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3 Easy Steps To Finding the Perfect Running Shoes

Posted on November 10 2015

Finding a new pair of running shoes is never easy. It takes time and perseverance, but you will eventually find the pair with a perfect fit your foot — and lifestyle.

Whether they’re for men or for women, it certainly seems like there are a lot of different athletic shoe options. So how on earth do you ever pick a pair of running shoes that will actually be a good fit for you? Well, if you break it down in the following way, you may find it’s easier than you think. Consider the following 3 questions before making a final purchase:

  1. What kind of pronation does my ankle have?
  2. What type of arch flexibility does my foot have?
  3. What kind of body frame do I have?

Step 1: Figure out what kind of pronation you have.

Pronation may sound like a scary word, but all it means is the direction that your ankle rolls after your heel lands on the ground. There are three main types of pronation, as well as a quick and easy way to figure out how you pronate.

The first, most common type is basic, or neutral, pronation. This type features:

  • Inward ankle rolling on impact
  • Results in ideal impact reduction at landing

You can tell if you have basic/neutral pronation if the wear on the bottom of an old sneaker is primarily at the heel and ball of the foot.

The second type is overpronation, which means:

  • Too much inward ankle rolling on impact
  • Can result in knee and joint injury

If you overpronate, the bottom of your shoe will show a wear pattern along the inside edge.

The third type of pronation is supination. As the rarest form of rotation, supination features:

  • Outward ankle rotation on heel impact
  • The worst possible impact reduction upon landing

This type of pronation will show a lot of wear along the outside edge of an old sneaker.

So what running sneakers are best for the different types of pronation?

Basic/neutral pronation: If you have basic pronation, the whole shoe world is your oyster. Pick any shoe with gentle shock absorption and side-arch support — you’ll be good to go.

Overpronation: The best running shoes for overpronation are stability shoes. These types of sneakers offer firm reinforcement for your arches to keep you balanced throughout your run.

Supination: The best running shoes if you supinate  will have very few stabilizing feature. Instead you should look for flexible shoes that have a lot of cushioning.

Step 2: Figure out what type of arch you have.

Pronation is important. So is arch type. Many people ask “what are the best running shoes for high arches?” Other wonder what shoes will work best for flat feet.

Well the answer is somewhat complicated, depending on what kind of arch flexibility you have, you should choose a shoe with a lot, or no, arch support.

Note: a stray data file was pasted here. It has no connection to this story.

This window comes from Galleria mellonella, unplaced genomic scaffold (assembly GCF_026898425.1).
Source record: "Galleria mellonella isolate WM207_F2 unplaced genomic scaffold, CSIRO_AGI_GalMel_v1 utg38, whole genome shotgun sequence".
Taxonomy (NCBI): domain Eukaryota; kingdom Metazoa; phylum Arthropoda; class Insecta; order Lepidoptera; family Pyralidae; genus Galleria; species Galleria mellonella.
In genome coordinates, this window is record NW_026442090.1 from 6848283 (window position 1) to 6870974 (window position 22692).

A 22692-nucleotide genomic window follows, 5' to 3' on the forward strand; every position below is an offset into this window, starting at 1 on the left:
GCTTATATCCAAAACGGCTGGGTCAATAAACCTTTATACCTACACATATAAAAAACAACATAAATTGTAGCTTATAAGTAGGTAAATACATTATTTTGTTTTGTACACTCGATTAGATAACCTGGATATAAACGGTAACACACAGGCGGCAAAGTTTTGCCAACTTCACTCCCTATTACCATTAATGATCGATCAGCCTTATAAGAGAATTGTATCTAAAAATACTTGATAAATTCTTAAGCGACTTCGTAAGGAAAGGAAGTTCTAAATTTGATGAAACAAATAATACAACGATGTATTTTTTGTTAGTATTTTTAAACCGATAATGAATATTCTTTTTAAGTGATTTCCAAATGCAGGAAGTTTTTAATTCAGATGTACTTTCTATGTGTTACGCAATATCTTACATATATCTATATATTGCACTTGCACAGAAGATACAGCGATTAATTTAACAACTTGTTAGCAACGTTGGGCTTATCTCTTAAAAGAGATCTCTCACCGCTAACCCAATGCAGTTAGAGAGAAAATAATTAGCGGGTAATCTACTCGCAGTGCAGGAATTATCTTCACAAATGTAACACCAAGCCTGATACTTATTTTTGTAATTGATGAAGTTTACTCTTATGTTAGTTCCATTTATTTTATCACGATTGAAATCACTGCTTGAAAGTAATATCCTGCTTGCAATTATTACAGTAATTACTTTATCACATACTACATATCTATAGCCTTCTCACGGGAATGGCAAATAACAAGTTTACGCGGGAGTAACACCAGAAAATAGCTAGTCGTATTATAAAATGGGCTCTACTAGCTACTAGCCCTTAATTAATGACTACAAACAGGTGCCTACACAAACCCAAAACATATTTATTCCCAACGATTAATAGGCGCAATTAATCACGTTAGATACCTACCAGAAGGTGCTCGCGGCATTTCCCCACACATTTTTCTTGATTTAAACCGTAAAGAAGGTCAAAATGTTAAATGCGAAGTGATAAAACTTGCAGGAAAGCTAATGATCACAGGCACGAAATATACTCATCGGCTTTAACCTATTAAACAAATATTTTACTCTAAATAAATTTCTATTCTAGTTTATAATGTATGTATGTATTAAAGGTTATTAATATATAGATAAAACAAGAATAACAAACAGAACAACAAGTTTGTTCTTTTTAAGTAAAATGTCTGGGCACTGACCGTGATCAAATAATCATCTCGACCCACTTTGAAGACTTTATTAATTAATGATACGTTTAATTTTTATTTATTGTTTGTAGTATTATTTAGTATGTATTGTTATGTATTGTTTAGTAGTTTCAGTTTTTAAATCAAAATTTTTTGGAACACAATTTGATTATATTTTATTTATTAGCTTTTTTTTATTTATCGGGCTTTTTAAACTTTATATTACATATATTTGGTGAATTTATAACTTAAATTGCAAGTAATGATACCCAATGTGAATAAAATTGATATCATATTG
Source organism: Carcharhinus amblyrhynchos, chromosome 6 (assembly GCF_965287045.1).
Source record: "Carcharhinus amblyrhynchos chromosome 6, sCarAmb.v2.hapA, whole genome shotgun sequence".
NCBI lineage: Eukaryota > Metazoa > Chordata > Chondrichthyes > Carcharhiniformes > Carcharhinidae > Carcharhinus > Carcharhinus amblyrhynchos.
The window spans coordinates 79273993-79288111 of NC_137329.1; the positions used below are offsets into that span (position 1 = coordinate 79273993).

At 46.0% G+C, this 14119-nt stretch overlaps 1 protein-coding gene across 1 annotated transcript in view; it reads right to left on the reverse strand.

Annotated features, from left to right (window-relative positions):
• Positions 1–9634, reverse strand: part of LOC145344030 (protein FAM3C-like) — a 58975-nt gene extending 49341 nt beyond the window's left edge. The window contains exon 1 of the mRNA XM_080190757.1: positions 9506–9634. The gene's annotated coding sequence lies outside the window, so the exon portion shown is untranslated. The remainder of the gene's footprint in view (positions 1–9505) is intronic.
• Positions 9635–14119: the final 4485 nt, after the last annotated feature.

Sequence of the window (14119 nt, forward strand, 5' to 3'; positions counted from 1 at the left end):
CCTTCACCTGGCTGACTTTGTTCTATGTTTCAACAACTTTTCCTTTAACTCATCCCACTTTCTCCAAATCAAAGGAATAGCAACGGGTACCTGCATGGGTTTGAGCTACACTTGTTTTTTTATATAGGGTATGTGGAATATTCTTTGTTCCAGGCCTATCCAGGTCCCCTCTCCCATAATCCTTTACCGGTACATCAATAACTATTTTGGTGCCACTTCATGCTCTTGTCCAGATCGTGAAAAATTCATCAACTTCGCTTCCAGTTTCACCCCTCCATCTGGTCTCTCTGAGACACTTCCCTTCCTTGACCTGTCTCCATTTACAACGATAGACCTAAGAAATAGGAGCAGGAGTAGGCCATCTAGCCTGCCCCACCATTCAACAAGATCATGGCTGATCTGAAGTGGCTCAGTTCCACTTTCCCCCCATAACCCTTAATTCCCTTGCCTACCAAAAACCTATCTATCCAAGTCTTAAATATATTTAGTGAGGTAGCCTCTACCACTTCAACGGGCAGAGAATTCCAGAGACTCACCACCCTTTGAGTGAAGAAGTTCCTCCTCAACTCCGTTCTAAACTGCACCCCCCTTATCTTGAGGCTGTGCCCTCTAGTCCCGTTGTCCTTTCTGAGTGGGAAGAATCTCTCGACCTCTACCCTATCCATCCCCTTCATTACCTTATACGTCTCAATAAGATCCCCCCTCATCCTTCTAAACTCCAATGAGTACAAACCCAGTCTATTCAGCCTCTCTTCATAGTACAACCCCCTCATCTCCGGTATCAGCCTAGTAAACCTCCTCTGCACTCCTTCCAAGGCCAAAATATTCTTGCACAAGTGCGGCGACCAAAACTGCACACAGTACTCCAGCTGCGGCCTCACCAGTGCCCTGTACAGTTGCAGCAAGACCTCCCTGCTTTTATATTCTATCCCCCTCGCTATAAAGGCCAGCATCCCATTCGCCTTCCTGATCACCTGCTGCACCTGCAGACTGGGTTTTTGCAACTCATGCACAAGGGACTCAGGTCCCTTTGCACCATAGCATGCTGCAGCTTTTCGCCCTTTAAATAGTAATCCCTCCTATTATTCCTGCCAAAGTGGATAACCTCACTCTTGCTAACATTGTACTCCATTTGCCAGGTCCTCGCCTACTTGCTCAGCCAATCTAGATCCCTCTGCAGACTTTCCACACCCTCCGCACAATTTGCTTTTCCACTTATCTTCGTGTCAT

So how do you determine what kind of arch you have? It’s simple — do a wet test.

A wet test involves pouring a thin layer of water into a shallow pan, wetting the bottom of your foot, and then stepping onto a piece of paper. The imprint your foot makes will show you what type of arch you have: normal/medium, flat/low, or high.

What are you looking for exactly on your footprint?

A normal/medium arch will show around half of your arch area filled in. This is the most common type of arch and usually signifies that you have natural pronation. This means, again, that you can wear almost any running shoe that feels comfortable.

A flat/low arch means your foot rolls inward on impact which can stress out your knees. You’ll know if you have a flat foot if you can see the majority of your arch in your footprint outline. The shoe recommendation for this type of arch is one with, you guessed it, arch support. Arch support and substantial midsoles will lift your foot and help maintain more natural pronation.

A high arch means your arch supports very little of the impact during a run. Your footprint will show little or no arch contact. In this case, similarly with supination, you will not need arch support. A high-cushioning shoe will help absorb the shock of impact that the arch normally would.

Step 3: Figure out which type of shoe will support your body frame the best

Now that we have analyzed how pronation and arch are important factors in your running shoe choice, it’s time to discuss how your body frame will affect your choice.

According to Road Runner Sports, “running puts three to five times your bodyweight onto your feet, joints, and muscles every time you strike the ground.” So depending on what type of body frame you have, different types of running shoes might work better for you.

For example, the heavier you are, the more impact you put on your body when you go for a run. A good option for a running shoe is one with superior cushioning.

If you are generally a lighter weight, cushioning is not as important of a factor but should be considered all the same.

At the end of the day it is not only crucial to know your foot, but also to try shoes on. Try on different brands and styles, spend some time in them. If it’s not comfortable right away, don’t buy them because odds are they won’t be comfortable in the long run.

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